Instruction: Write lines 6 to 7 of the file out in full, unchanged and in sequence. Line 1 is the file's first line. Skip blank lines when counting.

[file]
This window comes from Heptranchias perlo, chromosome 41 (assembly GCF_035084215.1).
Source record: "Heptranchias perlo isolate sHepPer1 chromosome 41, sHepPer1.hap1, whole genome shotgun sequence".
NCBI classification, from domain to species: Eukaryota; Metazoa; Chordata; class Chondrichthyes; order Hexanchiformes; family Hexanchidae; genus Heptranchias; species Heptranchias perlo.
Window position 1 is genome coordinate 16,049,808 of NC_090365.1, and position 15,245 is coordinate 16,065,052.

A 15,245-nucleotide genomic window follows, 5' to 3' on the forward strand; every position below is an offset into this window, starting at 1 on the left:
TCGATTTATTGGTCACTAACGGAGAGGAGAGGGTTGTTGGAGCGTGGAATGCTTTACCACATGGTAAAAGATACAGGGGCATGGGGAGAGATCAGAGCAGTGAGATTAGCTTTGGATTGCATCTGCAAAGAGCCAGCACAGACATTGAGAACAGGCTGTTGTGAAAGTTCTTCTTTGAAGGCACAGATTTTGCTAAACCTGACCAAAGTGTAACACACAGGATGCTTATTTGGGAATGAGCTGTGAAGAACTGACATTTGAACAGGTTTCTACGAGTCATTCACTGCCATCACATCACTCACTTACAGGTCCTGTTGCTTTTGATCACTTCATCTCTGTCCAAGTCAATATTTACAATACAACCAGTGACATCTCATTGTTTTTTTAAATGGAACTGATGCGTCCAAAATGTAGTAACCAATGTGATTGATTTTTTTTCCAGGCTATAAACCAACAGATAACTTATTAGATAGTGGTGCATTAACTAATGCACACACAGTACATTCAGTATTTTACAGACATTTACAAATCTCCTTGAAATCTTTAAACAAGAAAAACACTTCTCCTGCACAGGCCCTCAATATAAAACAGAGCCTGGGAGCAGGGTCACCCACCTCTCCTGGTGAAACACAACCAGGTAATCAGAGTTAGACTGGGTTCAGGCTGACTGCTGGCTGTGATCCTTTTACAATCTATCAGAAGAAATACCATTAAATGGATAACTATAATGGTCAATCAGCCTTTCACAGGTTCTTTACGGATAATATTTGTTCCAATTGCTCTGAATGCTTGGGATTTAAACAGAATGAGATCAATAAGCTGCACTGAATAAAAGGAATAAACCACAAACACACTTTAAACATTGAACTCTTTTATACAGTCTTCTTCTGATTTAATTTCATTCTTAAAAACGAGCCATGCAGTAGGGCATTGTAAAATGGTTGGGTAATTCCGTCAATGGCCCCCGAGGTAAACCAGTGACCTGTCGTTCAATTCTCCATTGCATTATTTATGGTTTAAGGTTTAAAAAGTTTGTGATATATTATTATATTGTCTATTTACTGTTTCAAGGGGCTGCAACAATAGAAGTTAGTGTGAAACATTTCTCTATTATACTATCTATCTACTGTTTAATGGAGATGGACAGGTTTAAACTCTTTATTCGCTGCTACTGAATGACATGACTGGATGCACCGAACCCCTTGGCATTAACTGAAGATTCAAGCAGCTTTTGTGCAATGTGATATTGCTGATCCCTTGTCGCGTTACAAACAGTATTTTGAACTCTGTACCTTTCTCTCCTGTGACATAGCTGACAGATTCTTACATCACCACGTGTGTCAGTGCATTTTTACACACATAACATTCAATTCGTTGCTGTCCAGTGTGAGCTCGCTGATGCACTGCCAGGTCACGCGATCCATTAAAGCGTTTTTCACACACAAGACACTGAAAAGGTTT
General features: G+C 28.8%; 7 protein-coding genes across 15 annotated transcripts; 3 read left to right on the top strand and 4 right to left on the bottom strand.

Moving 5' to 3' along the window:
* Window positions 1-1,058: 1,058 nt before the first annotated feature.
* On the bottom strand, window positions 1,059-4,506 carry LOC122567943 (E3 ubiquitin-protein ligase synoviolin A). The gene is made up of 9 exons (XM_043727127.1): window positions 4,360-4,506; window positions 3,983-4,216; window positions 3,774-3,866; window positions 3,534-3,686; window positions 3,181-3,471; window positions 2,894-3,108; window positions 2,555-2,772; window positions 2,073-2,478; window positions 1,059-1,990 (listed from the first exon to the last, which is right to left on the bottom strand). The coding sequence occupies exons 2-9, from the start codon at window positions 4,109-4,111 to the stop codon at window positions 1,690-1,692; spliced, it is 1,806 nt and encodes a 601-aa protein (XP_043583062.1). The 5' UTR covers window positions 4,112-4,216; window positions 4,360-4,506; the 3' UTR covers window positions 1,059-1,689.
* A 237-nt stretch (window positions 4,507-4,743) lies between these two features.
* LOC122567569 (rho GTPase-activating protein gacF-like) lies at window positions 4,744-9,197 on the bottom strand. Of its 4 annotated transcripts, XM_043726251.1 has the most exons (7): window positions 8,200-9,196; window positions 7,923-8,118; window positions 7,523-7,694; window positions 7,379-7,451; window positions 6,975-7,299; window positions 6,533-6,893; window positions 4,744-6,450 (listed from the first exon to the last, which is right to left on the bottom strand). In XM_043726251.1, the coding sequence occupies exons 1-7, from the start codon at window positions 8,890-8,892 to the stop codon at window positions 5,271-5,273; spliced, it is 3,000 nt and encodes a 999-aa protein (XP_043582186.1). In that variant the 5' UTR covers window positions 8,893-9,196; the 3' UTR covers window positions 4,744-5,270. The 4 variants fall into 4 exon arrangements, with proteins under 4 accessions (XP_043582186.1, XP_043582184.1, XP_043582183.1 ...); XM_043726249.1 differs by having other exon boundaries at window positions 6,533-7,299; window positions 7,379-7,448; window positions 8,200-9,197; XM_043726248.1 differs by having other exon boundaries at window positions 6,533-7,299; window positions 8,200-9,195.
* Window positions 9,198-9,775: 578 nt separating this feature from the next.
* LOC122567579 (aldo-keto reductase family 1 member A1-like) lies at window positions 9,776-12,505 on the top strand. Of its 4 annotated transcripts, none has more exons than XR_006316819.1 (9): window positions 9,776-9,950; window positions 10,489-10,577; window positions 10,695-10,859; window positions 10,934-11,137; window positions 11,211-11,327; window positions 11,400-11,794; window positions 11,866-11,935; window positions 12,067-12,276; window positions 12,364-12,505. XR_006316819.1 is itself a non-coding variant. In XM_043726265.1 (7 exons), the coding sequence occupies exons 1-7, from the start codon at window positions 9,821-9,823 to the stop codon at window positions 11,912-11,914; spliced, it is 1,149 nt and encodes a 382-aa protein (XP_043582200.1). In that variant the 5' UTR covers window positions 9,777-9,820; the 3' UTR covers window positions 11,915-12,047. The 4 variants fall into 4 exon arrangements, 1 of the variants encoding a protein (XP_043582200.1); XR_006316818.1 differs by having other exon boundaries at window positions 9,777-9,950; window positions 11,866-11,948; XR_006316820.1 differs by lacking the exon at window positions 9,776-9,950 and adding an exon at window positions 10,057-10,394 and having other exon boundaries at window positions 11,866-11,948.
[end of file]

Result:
TCGATTTATTGGTCACTAACGGAGAGGAGAGGGTTGTTGGAGCGTGGAATGCTTTACCACATGGTAAAAGATACAGGGGCATGGGGAGAGATCAGAGCAGTGAGATTAGCTTTGGATTGCATCTGCAAAGAGCCAGCACAGACATTGAGAACAGGCTGTTGTGAAAGTTCTTCTTTGAAGGCACAGATTTTGCTAAACCTGACCAAAGTGTAACACACAGGATGCTTATTTGGGAATGAGCTGTGAAGAACTGACATTTGAACAGGTTTCTACGAGTCATTCACTGCCATCACATCACTCACTTACAGGTCCTGTTGCTTTTGATCACTTCATCTCTGTCCAAGTCAATATTTACAATACAACCAGTGACATCTCATTGTTTTTTTAAATGGAACTGATGCGTCCAAAATGTAGTAACCAATGTGATTGATTTTTTTTCCAGGCTATAAACCAACAGATAACTTATTAGATAGTGGTGCATTAACTAATGCACACACAGTACATTCAGTATTTTACAGACATTTACAAATCTCCTTGAAATCTTTAAACAAGAAAAACACTTCTCCTGCACAGGCCCTCAATATAAAACAGAGCCTGGGAGCAGGGTCACCCACCTCTCCTGGTGAAACACAACCAGGTAATCAGAGTTAGACTGGGTTCAGGCTGACTGCTGGCTGTGATCCTTTTACAATCTATCAGAAGAAATACCATTAAATGGATAACTATAATGGTCAATCAGCCTTTCACAGGTTCTTTACGGATAATATTTGTTCCAATTGCTCTGAATGCTTGGGATTTAAACAGAATGAGATCAATAAGCTGCACTGAATAAAAGGAATAAACCACAAACACACTTTAAACATTGAACTCTTTTATACAGTCTTCTTCTGATTTAATTTCATTCTTAAAAACGAGCCATGCAGTAGGGCATTGTAAAATGGTTGGGTAATTCCGTCAATGGCCCCCGAGGTAAACCAGTGACCTGTCGTTCAATTCTCCATTGCATTATTTATGGTTTAAGGTTTAAAAAGTTTGTGATATATTATTATATTGTCTATTTACTGTTTCAAGGGGCTGCAACAATAGAAGTTAGTGTGAAACATTTCTCTATTATACTATCTATCTACTGTTTAATGGAGATGGACAGGTTTAAACTCTTTATTCGCTGCTACTGAATGACATGACTGGATGCACCGAACCCCTTGGCATTAACTGAAGATTCAAGCAGCTTTTGTGCAATGTGATATTGCTGATCCCTTGTCGCGTTACAAACAGTATTTTGAACTCTGTACCTTTCTCTCCTGTGACATAGCTGACAGATTCTTACATCACCACGTGTGTCAGTGCATTTTTACACACATAACATTCAATTCGTTGCTGTCCAGTGTGAGCTCGCTGATGCACTGCCAGGTCACGCGATCCATTAAAGCGTTTTTCACACACAAGACACTGAAAAGGTTT
General features: G+C 28.8%; 7 protein-coding genes across 15 annotated transcripts; 3 read left to right on the top strand and 4 right to left on the bottom strand.